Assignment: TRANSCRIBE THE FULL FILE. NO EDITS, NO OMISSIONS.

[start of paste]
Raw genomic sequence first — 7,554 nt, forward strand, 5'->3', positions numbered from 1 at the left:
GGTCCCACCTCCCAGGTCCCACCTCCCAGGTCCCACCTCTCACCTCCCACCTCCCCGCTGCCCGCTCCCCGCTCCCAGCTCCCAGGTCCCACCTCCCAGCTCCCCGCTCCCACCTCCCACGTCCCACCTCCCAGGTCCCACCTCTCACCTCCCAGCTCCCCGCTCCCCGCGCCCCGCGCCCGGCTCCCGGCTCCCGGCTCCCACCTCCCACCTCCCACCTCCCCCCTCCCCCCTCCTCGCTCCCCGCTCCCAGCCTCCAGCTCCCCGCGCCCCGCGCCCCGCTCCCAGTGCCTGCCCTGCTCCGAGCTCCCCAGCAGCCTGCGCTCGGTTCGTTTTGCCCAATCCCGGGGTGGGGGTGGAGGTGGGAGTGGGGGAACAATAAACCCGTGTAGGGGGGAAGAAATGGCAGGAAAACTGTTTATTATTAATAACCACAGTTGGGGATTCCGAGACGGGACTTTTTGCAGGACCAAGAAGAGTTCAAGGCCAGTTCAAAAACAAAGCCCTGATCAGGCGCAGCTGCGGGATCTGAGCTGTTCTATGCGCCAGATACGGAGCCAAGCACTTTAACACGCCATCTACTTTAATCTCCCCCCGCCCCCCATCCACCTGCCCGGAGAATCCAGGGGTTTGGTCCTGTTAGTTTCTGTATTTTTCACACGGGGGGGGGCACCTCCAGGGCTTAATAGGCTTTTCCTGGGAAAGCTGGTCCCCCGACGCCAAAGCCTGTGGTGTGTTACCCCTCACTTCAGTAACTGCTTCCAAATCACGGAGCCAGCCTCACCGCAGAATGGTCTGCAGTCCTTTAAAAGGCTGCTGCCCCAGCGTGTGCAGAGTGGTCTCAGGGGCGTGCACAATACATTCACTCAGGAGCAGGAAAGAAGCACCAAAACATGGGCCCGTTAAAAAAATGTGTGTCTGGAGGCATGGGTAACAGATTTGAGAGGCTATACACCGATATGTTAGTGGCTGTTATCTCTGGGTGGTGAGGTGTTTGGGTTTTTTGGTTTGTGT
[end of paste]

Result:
Raw genomic sequence first — 7,554 nt, forward strand, 5'->3', positions numbered from 1 at the left:
GGTCCCACCTCCCAGGTCCCACCTCCCAGGTCCCACCTCTCACCTCCCACCTCCCCGCTGCCCGCTCCCCGCTCCCAGCTCCCAGGTCCCACCTCCCAGCTCCCCGCTCCCACCTCCCACGTCCCACCTCCCAGGTCCCACCTCTCACCTCCCAGCTCCCCGCTCCCCGCGCCCCGCGCCCGGCTCCCGGCTCCCGGCTCCCACCTCCCACCTCCCACCTCCCCCCTCCCCCCTCCTCGCTCCCCGCTCCCAGCCTCCAGCTCCCCGCGCCCCGCGCCCCGCTCCCAGTGCCTGCCCTGCTCCGAGCTCCCCAGCAGCCTGCGCTCGGTTCGTTTTGCCCAATCCCGGGGTGGGGGTGGAGGTGGGAGTGGGGGAACAATAAACCCGTGTAGGGGGGAAGAAATGGCAGGAAAACTGTTTATTATTAATAACCACAGTTGGGGATTCCGAGACGGGACTTTTTGCAGGACCAAGAAGAGTTCAAGGCCAGTTCAAAAACAAAGCCCTGATCAGGCGCAGCTGCGGGATCTGAGCTGTTCTATGCGCCAGATACGGAGCCAAGCACTTTAACACGCCATCTACTTTAATCTCCCCCCGCCCCCCATCCACCTGCCCGGAGAATCCAGGGGTTTGGTCCTGTTAGTTTCTGTATTTTTCACACGGGGGGGGGCACCTCCAGGGCTTAATAGGCTTTTCCTGGGAAAGCTGGTCCCCCGACGCCAAAGCCTGTGGTGTGTTACCCCTCACTTCAGTAACTGCTTCCAAATCACGGAGCCAGCCTCACCGCAGAATGGTCTGCAGTCCTTTAAAAGGCTGCTGCCCCAGCGTGTGCAGAGTGGTCTCAGGGGCGTGCACAATACATTCACTCAGGAGCAGGAAAGAAGCACCAAAACATGGGCCCGTTAAAAAAATGTGTGTCTGGAGGCATGGGTAACAGATTTGAGAGGCTATACACCGATATGTTAGTGGCTGTTATCTCTGGGTGGTGAGGTGTTTGGGTTTTTTGGTTTGTGT